­Following the Islamic Revolution of 1979, Iran divided its armed forces into regular and revolutionary components. This means Iran has two active armies: the Islamic Republic of Iran Army (Regular army) and the Army of the Guardians of the Islamic Revolution (Revolutionary Guards, IRGC). The IRGC is a combined arms force with its own ground forces, Navy (IRGCN), Aerospace Force (IRGC AF), Intelligence, and Special Forces. Whereas the regular military defends Iran's borders and maintains internal order, the Revolutionary Guards are intended to protect the country's Islamic system. Both armies operate in parallel and share military facilities, but the IRGC has a higher status and a preference in receiving modern inventory.

The asymmetric strategy proved itself to be efficient during the Iran-Iraq War (1980-1988). Iran was conducting successful hit-and-run operations using groups of small boats against vessels passing through the Strait of Hormuz. Combined with extensive mine-laying in the strait, the guerrilla tactics allowed Iran to sink over 500 vessels during the war. However, in a direct confrontation with a US fleet after an Iranian mine caused damage to a US frigate, Iran’s navy was crushed.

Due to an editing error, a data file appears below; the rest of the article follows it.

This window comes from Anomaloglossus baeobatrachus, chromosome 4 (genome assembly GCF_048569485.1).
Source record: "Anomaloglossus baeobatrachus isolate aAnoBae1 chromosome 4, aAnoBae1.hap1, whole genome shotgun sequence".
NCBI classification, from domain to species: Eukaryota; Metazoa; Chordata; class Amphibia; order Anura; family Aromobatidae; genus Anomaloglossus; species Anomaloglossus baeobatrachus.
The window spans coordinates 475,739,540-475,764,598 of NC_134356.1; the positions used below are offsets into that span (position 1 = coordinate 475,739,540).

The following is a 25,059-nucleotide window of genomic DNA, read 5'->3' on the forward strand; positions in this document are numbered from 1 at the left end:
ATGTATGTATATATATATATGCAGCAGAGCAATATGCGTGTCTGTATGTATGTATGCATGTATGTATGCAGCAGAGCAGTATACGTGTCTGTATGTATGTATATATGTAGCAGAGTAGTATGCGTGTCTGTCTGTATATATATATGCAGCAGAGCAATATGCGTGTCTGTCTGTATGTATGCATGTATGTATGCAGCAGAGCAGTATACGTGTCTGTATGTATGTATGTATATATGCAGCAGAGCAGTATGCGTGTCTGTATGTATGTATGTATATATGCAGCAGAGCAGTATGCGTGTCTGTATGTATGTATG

Today IRGCN operates over 1,500 small boats, which can be easily hidden in the coastal zone and do not need a large port to provide supplies. Most of these boats can be or already are equipped with short-range missiles and mines. An unexpected attack of a group of such boats can bring down almost any vessel that dares to enter Iranian waters.

Iran’s forces are covered by an extensive network of coastal based anti-ship missiles and air-defense systems. Being quite vulnerable to a serious air campaign, Iran has also decentralized its command structure, thus improving the resilience of its forces after an initial strike.

Click to enlarge
Click to enlarge

­Inferior battle efficiency?

­Iran tends to keep its military equipment in fair condition, ready to be deployed where and when necessary. This was confirmed during Iran’s regular naval exercises. In many cases Iran used drills to test its new weaponry, such as the Ghadr medium-range ballistic missile. The success of the latest test-launches on January 3 made Iran’s navy chief, Admiral Habibollah Sayyari state that from then on the Strait of Hormuz would be completely in Iran’s control.